by Josh Slocum
Mention green burial and people’s ears perk up. It’s an appealing idea to people who don’t see why the disposition of their mortal remains has to involve unnecessary merchandise, chemicals, or energy-intensive burial practices. When you choose thoughtfully, you can have a greener burial that’s easier on the environment and sometimes, on your wallet. It helps to think it through.
What does green burial mean? If your aim is to reduce unnecessary purchases and energy use, it makes your choice easier.
While most conventional cemeteries require a “box for the box” to keep the ground level
over time, it’s worth asking if you can skip this option. Small, rural cemeteries are
often more agreeable to this request. Plus, as more people request vault-free burials, more cemeteries will try to meet this market demand. Why not approach your town or city-owned cemetery and request vault-free burial, or a section to be set aside for this purpose?
Specifically, green cemeteries don’t allow embalming, non-biodegradable coffins, or vaults. Many of these burial grounds strive to keep the land as close to its natural state as possible, providing space for native plants and wildlife to flourish. Visit www.nhfuneral.org’s Green Burial Cemeteries in the US and Canada for a continuously. updated list of over 300 green cemeteries in the US.
Unfortunately, there aren’t yet enough fully green options in the conventional cemeteries that most people will end up using. American death and burial practices change slowly. Conventional cemeteries are still wedded to the notion of a flat, landscaped “lawn”, kept free of depressions in the ground by concrete vaults that support the earth (the casket will eventually collapse).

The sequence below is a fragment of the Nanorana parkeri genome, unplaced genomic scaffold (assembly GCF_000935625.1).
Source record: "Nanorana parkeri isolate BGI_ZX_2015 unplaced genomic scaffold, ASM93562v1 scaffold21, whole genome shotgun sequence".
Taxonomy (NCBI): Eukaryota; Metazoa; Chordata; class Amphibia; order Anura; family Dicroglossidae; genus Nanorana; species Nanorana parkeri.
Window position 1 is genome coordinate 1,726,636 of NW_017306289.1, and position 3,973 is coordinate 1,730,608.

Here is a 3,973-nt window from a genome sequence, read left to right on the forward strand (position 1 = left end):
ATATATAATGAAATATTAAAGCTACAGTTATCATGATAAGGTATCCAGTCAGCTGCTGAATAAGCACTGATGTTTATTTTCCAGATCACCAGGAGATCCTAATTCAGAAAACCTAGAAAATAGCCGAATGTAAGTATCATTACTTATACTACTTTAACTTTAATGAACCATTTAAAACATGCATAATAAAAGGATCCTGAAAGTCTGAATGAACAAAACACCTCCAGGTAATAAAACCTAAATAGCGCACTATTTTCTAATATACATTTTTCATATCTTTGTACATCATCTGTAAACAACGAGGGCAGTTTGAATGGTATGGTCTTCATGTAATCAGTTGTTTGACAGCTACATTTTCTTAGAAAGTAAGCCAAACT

The 20th century “memorial park” model is still dominant. I think of these cemeteries as Levittowns for the dead with their rows of identical, ground-flush markers lined up on a perfectly flat lawn. With growing consumer demand for green burials, conventional cemeteries are slowly being persuaded to rethink their model.
The good news is you don’t need to choose a green-only cemetery to have a more natural burial. While most conventional cemeteries require at least a concrete grave liner, you can still introduce more eco-friendly practices like:
A last word on green options—think carefully in the decisions and purchases you make with an eco-friendly purpose in mind. Consider the journey made by each product we buy and think critically about the true eco-friendly footprint of it." The greenest casket you can find is the one you don’t buy, after all.
Joshua Slocum joined the Funeral Consumers Alliance (FCA) staff in 2002 and became executive director in 2003. He has appeared as an expert commentator on funeral issues in national media such as 60 Minutes and The New York Times. On behalf of FCA’s nationwide federation of consumer information groups, Slocum has testified before Congress and helped to draft federal and state statutes protecting funeral consumers. for more info, go to www.funerals.org
Slocum co-wrote with Lisa Carlson, Final Rights: Reclaiming the American Way of Death (2011, Upper Access Publishers). Final Rights combines a journalistic investigation of the funeral industry and how consumers navigate it with practical information on how to avoid funeral fraud and financial exploitation.
Funeral Consumers Alliance’s recent public policy work in conjunction with the Consumer Federation of America produced several national surveys of funeral home price disclosure policies, and led to the organizations petitioning the Federal Trade Commission to require funeral businesses to disclose their prices online.
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